Two and a half men

Opus is a fairly large boat at 43 feet long. As a result, her sails, and her gear is also proportionately larger. As she has no power winches, everything is done by human muscle and, of course, involves a bit of motion up and down the decks. Things just are never within reach on her.

Tuesday was another race, or at least was supposed to be. One of the foredeck had said, weeks ago, that he would be unavailable for the race, so that meant we were already down one person. Then the second foredeck had something come up. Now we were down two. At the semi-last moment, another person cancelled. now we’re down three – approximately 1/2 of our crew.

I put in to the organizers that this might be a good time for Opus to do her duty as committee boat, but someone else was already slotted in. Ok ,guess we aren’t racing. It’s going to be maintenance except that the winds are up nicely and…

Oh, heck with it, we’ll race with the three of us.

Things went smoothly for departure as we switched from “maintenance mode” to “racing prep mode”. Hubert took us smartly out of the slip earlier than we usually would as I figured the prep work getting the sails up and squared away would take longer with just the three of us. Safely out of the marina with the wind blowing off shore, we motored further out and then turned bow towards land and into the wind to hoist the mainsail, then add the foresail. Conditions were wonderful with the wind speed in the double digits and little to no wave action.

We saw the committee boat set up and were listening on the radio, but didn’t hear the course call. Still, I was pretty sure how we would start, so started lining up Opus, only to see (almost) all the other boats on the other side of the start line. Quickly we hustled over to that line, concentrating on getting ourselves set up for the start. At the last moment I look up and…

… all the boats are on the side I started at, and we don’t have time to reposition. Once again, a late start as we swung around the committee boat for a proper (non-penalty) start, though now we were well behind the pack.

Still, these are the conditions that Opus likes, and we were overtaking them, starting to think about the tactics of picking our way through the pack. Unfortunately, since we didn’t hear the radio call, we had no idea where the pin was and therefore couldn’t plan strategy. All we could do was play follow-the-leader and hope that it would eventually be clear. Meanwhile we seemed to be heading out to Saturna island.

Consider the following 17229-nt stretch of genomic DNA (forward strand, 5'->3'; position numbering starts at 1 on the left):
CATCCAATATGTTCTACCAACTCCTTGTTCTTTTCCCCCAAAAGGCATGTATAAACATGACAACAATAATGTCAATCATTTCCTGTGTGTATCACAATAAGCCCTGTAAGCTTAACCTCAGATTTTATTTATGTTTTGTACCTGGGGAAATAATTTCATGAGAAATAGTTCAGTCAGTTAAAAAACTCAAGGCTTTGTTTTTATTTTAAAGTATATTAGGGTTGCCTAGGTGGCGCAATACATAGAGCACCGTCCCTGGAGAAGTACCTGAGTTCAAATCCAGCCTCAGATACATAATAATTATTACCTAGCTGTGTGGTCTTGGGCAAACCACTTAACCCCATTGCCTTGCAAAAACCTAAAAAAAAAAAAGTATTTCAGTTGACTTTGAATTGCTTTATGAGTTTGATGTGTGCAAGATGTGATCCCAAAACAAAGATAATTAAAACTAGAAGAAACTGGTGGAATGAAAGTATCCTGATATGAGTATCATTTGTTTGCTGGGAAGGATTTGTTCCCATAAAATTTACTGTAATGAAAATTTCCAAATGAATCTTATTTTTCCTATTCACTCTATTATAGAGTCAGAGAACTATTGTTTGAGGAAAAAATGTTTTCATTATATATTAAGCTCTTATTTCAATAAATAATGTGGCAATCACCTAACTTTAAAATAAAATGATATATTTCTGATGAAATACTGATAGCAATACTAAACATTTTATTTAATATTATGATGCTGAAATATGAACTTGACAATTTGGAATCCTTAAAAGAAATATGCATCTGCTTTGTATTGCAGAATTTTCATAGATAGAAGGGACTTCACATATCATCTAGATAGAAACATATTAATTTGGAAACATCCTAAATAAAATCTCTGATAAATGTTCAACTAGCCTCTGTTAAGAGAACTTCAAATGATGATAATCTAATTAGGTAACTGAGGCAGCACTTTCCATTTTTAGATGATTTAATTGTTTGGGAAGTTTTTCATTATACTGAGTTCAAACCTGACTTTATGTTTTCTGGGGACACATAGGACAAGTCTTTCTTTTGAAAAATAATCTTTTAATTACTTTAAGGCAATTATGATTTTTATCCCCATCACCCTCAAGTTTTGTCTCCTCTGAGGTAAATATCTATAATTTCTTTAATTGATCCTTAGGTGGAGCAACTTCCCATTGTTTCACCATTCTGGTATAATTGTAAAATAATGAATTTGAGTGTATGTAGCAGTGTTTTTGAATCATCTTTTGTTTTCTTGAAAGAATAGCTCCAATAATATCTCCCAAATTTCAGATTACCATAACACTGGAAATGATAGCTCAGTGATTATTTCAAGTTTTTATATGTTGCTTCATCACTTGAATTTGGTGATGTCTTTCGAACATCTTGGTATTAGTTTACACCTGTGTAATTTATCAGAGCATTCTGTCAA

Eventually we figured out where the pin was located, but once again we were in a bad position and had to do a bunch of maneuvering that caused us to lose ground yet again. However, we came around the marker, giving it a respectful space since the marker was a concrete marker well embedded into the sea floor. Hitting it would be a bad, bad, idea.

Now it was time to head back and here’s where a spinnaker would really have been nice. I made the (incorrect) call to switch over to a broad reach hoping to get some better speed. This course took us out into the channel again, which was a bad call because we were bucking an incomming tide. In retrospect, it would have been better to stick closer to shore where the tide/current was less.

Once again we dragged in as the last boat of our division, though there were still boats behind us, they were a lot closer than they should have as Opus is a faster boat if sailed properly.

Lessons learned:

  • When out in Georgia Strait, hug the coastline if you’ll be fighting a strong tide
    • Become more familiar with the currents, especially where eddies and swirls might form
  • Have someone assigned to listen to the radio
  • Learn the course marking flags so that you can tell the course by looking at the markings on the committee boat.
  • Actually look at the committee boat to see the course
  • The closer to the pin you are, the faster that a course will converge on it. If you are 1 nm away from the pin and traveling 90 degrees to the pin, it takes a long time to change the angle of a course directly to the pin.
  • Clean up the cockpit and get ready for the next evolution as soon as possible.

So why 2 and a half? I turned my ankle on a line that rolled my foot before smashing into the coaming of the cockpit. My mobility pretty much went to zero, which made things difficult.

So we are currently in 4th place in the series. Yes, there are more than 4 boats, so we’re not quite in last place. That’s better than I thought we would do!

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